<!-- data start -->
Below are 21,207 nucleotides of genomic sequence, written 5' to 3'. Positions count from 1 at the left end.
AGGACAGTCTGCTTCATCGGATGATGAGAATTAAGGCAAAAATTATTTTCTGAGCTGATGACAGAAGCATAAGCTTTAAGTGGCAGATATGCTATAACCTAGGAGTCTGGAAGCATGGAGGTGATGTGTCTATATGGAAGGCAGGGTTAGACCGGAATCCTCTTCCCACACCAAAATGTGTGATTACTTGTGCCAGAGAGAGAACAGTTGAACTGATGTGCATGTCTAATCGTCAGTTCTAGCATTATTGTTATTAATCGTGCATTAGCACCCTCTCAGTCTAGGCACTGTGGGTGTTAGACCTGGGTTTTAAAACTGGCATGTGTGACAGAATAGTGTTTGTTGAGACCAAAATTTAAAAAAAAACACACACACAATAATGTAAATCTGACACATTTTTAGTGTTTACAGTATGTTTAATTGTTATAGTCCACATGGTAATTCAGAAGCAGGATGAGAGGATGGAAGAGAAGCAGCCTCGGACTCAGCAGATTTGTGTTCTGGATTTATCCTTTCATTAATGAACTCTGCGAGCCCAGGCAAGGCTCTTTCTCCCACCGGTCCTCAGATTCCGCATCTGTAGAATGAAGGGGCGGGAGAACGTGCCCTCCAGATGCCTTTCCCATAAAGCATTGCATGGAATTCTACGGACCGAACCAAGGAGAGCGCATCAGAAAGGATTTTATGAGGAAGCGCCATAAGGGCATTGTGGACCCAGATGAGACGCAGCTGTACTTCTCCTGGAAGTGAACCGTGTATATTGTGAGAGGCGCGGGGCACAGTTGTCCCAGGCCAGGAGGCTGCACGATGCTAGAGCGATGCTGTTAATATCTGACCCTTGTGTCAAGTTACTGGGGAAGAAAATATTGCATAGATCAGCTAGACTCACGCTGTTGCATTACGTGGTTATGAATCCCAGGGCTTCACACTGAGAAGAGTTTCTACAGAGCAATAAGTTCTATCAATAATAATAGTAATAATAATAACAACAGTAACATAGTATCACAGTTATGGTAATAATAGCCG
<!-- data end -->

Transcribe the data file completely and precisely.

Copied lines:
Below are 21,207 nucleotides of genomic sequence, written 5' to 3'. Positions count from 1 at the left end.
AGGACAGTCTGCTTCATCGGATGATGAGAATTAAGGCAAAAATTATTTTCTGAGCTGATGACAGAAGCATAAGCTTTAAGTGGCAGATATGCTATAACCTAGGAGTCTGGAAGCATGGAGGTGATGTGTCTATATGGAAGGCAGGGTTAGACCGGAATCCTCTTCCCACACCAAAATGTGTGATTACTTGTGCCAGAGAGAGAACAGTTGAACTGATGTGCATGTCTAATCGTCAGTTCTAGCATTATTGTTATTAATCGTGCATTAGCACCCTCTCAGTCTAGGCACTGTGGGTGTTAGACCTGGGTTTTAAAACTGGCATGTGTGACAGAATAGTGTTTGTTGAGACCAAAATTTAAAAAAAAACACACACACAATAATGTAAATCTGACACATTTTTAGTGTTTACAGTATGTTTAATTGTTATAGTCCACATGGTAATTCAGAAGCAGGATGAGAGGATGGAAGAGAAGCAGCCTCGGACTCAGCAGATTTGTGTTCTGGATTTATCCTTTCATTAATGAACTCTGCGAGCCCAGGCAAGGCTCTTTCTCCCACCGGTCCTCAGATTCCGCATCTGTAGAATGAAGGGGCGGGAGAACGTGCCCTCCAGATGCCTTTCCCATAAAGCATTGCATGGAATTCTACGGACCGAACCAAGGAGAGCGCATCAGAAAGGATTTTATGAGGAAGCGCCATAAGGGCATTGTGGACCCAGATGAGACGCAGCTGTACTTCTCCTGGAAGTGAACCGTGTATATTGTGAGAGGCGCGGGGCACAGTTGTCCCAGGCCAGGAGGCTGCACGATGCTAGAGCGATGCTGTTAATATCTGACCCTTGTGTCAAGTTACTGGGGAAGAAAATATTGCATAGATCAGCTAGACTCACGCTGTTGCATTACGTGGTTATGAATCCCAGGGCTTCACACTGAGAAGAGTTTCTACAGAGCAATAAGTTCTATCAATAATAATAGTAATAATAATAACAACAGTAACATAGTATCACAGTTATGGTAATAATAGCCG